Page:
Photo: Marc Cary.| Credit: Rebecca Meeks.
The next show will air on Sunday, May 17, 2015 from 11:00 PM – 1:00 AM Monday Eastern Standard Time on WBAI, 99.5 FM in the NYC metro area or streaming online at wbai.org. This broadcast will feature an interview with will feature an interview with pianist, keyboardist, producer and composer Marc Cary.
Marc Cary holds tight to his roots in Washington, D.C.’s go-go music scene, but they represent only one element among the myriad. Cary’s interests run from Indian classical to Malian music to hip-hop. He started his career working with Betty Carter, a legendary vocalist famous for drawing soul and sincerity out of her bands, and went on to work with Roy Hargrove, Dizzy Gillespie, Erykah Badu, Shirley Horn, Stefon Harris, Q-Tip and – most influential of all – Abbey Lincoln.
Marc Cary was born in New York City in 1967, but moved to D.C. as a young child. Growing up in a neglected city during the 1970s and ’80s, it was easy to run into trouble – but music remained a steadying force. At 14 he joined the High Integrity Band, a group that practiced the native D.C. art form of go-go, a dance music blending funk, hip-hop, Afro-Caribbean drumming and traditional call-and-response elements. With the help of a city-run public arts program, Let ’Em Play, he learned jazz piano from some of D.C.’s most esteemed musicians and performed professionally during summers.
For high school Cary attended the Duke Ellington School of the Arts, and played in the Dizzy Gillespie Youth Orchestra, based at the storied D.C. jazz club Blues Alley. When Cary took a standout solo during a performance of “A Night in Tunisia,” it caught the ear of Gillespie himself, and from then on the trumpet legend let Cary sit in whenever his band came through D.C.
A fledgling Cary soon came under the wing of that group’s pianist, Walter Davis, Jr., who encouraged him to move to New York City. And after two years of studying at the University of the District of Columbia under the tutelage of renowned trombonist and educator Calvin Jones, Cary did relocate in 1988. Within months of arriving in the jazz capital, he was playing in bands led by Arthur Taylor, Mickey Bass and Betty Carter, all major figures from jazz’s mid-century heyday.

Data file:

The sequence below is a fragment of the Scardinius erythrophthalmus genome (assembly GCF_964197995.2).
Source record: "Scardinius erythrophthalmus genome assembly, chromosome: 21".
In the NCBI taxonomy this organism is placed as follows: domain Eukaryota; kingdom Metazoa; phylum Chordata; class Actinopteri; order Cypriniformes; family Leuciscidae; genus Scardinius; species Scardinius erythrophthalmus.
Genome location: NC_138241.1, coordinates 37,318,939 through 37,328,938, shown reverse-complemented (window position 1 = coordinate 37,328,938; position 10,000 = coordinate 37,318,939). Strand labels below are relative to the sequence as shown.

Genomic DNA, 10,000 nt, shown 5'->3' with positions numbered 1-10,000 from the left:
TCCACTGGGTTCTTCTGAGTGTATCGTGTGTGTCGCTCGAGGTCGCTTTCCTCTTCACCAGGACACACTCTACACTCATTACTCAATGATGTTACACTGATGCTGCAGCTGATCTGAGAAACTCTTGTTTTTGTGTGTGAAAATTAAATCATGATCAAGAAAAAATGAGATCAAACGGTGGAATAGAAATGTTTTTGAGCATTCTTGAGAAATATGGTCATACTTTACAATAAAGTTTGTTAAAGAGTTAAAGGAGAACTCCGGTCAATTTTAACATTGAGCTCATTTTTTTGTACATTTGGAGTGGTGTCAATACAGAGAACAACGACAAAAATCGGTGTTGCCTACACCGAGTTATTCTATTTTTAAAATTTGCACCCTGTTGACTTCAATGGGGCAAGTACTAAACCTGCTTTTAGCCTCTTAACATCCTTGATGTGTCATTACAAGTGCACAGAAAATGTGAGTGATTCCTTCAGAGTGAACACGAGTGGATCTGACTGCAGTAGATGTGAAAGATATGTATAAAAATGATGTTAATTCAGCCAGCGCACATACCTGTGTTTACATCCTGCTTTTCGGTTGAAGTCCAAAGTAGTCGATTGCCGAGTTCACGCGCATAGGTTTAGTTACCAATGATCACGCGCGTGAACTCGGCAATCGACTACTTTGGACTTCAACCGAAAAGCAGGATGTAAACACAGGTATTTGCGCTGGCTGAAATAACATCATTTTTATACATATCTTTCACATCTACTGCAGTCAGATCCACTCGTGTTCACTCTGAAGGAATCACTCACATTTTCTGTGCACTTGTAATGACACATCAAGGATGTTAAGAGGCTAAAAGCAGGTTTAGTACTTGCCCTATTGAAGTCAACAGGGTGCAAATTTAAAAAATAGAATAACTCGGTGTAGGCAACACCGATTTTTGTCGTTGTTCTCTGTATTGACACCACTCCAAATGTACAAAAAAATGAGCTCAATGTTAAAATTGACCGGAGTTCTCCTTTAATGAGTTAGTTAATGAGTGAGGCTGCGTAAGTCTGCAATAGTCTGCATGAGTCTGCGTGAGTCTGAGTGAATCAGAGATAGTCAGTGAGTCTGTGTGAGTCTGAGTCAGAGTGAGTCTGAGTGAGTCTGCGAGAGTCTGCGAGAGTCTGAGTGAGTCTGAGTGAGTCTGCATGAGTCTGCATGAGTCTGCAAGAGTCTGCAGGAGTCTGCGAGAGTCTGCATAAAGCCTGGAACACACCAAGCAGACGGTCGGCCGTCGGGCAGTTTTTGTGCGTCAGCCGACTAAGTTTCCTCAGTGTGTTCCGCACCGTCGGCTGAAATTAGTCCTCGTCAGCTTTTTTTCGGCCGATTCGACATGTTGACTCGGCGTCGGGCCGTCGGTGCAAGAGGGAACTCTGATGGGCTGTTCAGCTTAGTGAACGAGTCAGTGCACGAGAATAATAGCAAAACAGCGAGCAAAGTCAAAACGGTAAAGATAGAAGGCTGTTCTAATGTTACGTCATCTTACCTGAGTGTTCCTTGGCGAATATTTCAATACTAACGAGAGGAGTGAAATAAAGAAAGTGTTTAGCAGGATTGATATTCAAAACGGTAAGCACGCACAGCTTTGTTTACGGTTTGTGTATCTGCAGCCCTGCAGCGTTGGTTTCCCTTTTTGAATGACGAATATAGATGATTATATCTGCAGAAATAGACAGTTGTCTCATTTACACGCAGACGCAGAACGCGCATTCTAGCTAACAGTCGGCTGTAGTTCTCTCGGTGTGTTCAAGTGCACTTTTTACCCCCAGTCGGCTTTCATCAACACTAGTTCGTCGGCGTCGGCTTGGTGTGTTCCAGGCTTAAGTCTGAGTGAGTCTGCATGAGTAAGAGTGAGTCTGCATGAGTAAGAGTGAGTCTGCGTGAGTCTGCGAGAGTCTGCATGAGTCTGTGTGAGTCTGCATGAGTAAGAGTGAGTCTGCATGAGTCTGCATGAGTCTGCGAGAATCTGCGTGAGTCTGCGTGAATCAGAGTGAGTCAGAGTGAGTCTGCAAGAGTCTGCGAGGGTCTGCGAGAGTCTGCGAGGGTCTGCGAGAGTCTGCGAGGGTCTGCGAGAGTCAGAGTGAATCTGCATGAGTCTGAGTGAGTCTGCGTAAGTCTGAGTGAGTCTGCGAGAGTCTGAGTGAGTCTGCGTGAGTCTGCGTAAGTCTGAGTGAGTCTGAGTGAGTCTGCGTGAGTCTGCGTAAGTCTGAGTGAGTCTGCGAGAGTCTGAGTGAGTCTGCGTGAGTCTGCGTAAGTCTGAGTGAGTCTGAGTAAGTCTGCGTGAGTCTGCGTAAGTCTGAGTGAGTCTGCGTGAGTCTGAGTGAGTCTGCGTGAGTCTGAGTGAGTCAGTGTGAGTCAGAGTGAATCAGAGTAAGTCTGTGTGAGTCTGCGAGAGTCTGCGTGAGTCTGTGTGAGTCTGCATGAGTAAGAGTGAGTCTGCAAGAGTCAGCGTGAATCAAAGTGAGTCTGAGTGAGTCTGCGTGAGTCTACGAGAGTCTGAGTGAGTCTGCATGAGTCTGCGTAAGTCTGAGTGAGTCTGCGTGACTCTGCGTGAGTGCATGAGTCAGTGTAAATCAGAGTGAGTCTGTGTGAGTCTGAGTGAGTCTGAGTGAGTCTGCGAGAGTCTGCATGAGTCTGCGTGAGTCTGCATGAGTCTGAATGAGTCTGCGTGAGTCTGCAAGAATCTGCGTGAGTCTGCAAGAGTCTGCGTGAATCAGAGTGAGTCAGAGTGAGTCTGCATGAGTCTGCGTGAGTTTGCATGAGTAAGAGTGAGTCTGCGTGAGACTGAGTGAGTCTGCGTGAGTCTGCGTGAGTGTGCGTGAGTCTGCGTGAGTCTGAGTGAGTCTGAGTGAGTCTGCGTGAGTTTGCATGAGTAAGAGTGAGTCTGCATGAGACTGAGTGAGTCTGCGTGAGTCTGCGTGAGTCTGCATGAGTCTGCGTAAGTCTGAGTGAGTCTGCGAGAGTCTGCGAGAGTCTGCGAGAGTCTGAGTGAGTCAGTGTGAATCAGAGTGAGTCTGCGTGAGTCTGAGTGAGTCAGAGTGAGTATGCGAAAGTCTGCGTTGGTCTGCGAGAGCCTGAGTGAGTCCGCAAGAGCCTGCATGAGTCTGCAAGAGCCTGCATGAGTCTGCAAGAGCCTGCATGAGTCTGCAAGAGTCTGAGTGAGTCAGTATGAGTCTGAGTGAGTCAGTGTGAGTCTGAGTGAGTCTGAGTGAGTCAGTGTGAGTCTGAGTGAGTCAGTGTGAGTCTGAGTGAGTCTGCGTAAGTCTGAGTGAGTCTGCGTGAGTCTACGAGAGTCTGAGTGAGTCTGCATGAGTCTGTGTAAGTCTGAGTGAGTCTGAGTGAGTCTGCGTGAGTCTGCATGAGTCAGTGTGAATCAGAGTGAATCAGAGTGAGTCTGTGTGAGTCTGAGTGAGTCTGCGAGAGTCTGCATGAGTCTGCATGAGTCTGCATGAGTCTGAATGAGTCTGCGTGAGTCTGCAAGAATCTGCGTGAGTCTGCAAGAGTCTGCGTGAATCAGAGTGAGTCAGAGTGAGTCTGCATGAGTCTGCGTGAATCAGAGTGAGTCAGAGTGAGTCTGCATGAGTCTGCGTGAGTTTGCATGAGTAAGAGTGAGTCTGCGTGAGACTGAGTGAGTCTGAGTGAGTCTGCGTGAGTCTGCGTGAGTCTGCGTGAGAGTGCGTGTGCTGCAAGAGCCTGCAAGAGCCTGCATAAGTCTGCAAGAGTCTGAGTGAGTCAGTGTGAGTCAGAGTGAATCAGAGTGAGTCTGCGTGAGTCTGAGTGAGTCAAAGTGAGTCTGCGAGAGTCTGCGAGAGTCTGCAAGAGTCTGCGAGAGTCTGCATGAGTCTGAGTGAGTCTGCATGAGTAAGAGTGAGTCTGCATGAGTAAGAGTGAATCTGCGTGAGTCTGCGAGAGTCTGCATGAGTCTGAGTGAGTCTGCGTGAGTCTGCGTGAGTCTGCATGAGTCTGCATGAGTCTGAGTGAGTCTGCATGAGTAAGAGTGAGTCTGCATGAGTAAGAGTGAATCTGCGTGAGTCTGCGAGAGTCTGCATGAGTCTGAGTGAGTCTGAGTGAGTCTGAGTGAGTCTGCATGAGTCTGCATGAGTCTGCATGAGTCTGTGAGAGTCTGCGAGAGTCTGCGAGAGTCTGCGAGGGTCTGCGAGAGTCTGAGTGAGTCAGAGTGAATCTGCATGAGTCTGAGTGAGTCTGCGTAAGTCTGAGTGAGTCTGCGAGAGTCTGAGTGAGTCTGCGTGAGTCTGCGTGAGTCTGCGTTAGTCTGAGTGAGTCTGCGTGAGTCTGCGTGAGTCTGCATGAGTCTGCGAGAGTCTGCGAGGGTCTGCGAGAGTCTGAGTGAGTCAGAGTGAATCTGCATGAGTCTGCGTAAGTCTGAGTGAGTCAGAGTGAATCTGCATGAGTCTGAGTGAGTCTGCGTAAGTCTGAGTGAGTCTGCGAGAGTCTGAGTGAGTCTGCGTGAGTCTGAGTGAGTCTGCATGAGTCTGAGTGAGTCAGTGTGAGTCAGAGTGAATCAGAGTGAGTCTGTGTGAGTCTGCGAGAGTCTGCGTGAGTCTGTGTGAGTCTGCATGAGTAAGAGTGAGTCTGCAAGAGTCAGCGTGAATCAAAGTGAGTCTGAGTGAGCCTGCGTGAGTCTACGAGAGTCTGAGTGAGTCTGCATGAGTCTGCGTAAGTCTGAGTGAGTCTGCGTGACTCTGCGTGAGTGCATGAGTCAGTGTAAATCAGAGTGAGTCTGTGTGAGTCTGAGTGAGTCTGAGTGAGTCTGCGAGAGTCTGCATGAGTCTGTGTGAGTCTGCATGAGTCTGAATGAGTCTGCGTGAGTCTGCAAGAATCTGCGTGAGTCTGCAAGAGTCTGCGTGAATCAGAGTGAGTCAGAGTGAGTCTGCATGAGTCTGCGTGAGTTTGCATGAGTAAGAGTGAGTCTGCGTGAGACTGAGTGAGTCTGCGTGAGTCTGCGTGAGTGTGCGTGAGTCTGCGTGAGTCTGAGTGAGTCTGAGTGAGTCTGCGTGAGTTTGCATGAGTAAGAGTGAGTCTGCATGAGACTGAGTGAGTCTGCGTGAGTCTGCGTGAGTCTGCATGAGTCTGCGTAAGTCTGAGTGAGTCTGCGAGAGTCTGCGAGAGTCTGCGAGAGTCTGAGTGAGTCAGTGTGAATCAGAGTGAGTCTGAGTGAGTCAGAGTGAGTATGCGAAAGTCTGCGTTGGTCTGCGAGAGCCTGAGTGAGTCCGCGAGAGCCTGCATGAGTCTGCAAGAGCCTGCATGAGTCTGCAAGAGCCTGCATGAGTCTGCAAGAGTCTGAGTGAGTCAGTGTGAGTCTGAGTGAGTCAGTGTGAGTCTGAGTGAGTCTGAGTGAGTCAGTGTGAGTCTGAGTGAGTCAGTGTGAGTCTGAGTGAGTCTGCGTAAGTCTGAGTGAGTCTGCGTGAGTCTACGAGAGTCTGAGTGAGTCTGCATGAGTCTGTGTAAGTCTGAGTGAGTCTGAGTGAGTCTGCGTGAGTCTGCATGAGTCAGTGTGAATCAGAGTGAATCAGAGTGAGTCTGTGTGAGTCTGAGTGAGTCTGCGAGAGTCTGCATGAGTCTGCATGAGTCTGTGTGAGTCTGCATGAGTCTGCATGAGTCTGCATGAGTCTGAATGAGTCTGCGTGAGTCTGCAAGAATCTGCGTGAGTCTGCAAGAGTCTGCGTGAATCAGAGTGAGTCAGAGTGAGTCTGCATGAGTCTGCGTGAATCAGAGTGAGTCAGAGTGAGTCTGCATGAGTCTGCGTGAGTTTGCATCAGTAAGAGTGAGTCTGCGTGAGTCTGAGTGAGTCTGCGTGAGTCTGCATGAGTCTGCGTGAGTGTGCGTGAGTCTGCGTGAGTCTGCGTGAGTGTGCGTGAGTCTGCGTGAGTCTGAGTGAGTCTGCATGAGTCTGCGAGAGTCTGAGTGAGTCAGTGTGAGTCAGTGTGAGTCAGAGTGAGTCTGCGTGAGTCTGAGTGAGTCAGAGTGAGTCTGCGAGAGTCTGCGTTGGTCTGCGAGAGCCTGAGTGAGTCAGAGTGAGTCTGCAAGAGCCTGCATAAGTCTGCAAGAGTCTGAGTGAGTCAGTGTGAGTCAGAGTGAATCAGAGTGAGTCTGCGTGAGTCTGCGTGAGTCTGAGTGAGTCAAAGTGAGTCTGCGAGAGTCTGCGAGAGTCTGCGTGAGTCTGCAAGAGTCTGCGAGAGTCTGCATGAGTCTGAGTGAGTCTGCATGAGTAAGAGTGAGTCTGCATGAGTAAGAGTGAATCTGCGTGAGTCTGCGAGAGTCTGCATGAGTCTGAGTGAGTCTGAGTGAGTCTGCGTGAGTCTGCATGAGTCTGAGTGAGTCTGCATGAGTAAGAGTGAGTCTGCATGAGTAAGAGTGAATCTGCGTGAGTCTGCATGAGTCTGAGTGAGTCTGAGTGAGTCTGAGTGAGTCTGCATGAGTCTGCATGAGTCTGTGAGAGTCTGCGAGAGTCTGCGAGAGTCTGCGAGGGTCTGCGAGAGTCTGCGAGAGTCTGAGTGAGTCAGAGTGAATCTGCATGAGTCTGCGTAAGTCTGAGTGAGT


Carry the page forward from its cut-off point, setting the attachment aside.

He went on to perform with the Abraham Burton Quartet, then rejoined Betty Carter, and finally ended up alongside Abbey Lincoln. “Going from Betty to Abbey was like going from the street to the theater,” Cary says. With Lincoln, “you had to have that same skill as you needed with Betty, but it was supposed to allow you to not have to do any of the kinds of things Betty always demanded.” From Lincoln he learned the power of simplicity, focus and soul-baring musical poetry.
In 1995, Cary released his debut, Cary On, a striking record that introduced his songwriting talents with grooving originals like “The Vibe” and “So Gracefully.” The album featured an all-star cast including Hargrove and saxophonist Ron Blake. He followed it with 1997’s Listen, then The Antidote in 1998 – both strong displays of Cary’s developing skills as a broad-minded pianist and bandleader. Trillium, released in 1999, found Cary working with longtime collaborators Nasheet Waits on drums and Tarus Mateen on bass (the rhythm section that would soon become the foundation of Jason Moran’s award-winning Bandwagon trio). On Trillium, the only official document of the Cary-Mateen-Waits trio, they pummel past the blues, playing with joy, conviction and heavy-stepping strength over originals and covers of tunes by Miles Davis and Duke Pearson.
By the mid-2000s, Cary had developed a new jazz trio with an intimate rapport. He called it the Focus Trio, and it featured David Ewell on bass and Sameer Gupta on drums and tablas. With this group Cary found a new way to juxtapose his improvisational calmness and equipoise with a pulsing urgency and a sense of searching.
He has kept that curiosity and quest for peace at the forefront of his work with the trio, which released exploratory live albums in 2008 and 2009. And the same spirit has permeated his other projects, from For the Love of Abbey to Cosmic Indigenous. The latest incarnation of the Indigenous People ensemble, Cosmic Indigenous blends Indian classical, go-go and Malian music to form an infectious, danceable, electronically throbbing whole. As a sideman, Cary continues to tour with Stefon Harris, Cindy Blackman, Will Calhoun and other preeminent jazz musicians.
Show engineered, produced, hosted, and edited by Joyce Jones. Listen for our On the Bandstand segment with NYC metro area appearances of Suga’ guests at the end of the first hour with Associate Producer Hank Williams.
WBAI Radio is in the middle of our Spring Fund Drive. Don’t worry: you’ll be getting the same great show as always! But please head on over to WBAI’s Pledge Page and support the station that allows us to do this work.
Watch Cary’s Focus Trio perform “King Tut Strut” live.
Watch Marc in this live performance with legendary vocalist Abbey Lincoln.
Watch Marc perform “Afro Blue” live at NYC’s Blue Note with drummer Will Calhoun and bassist Charnett Moffett.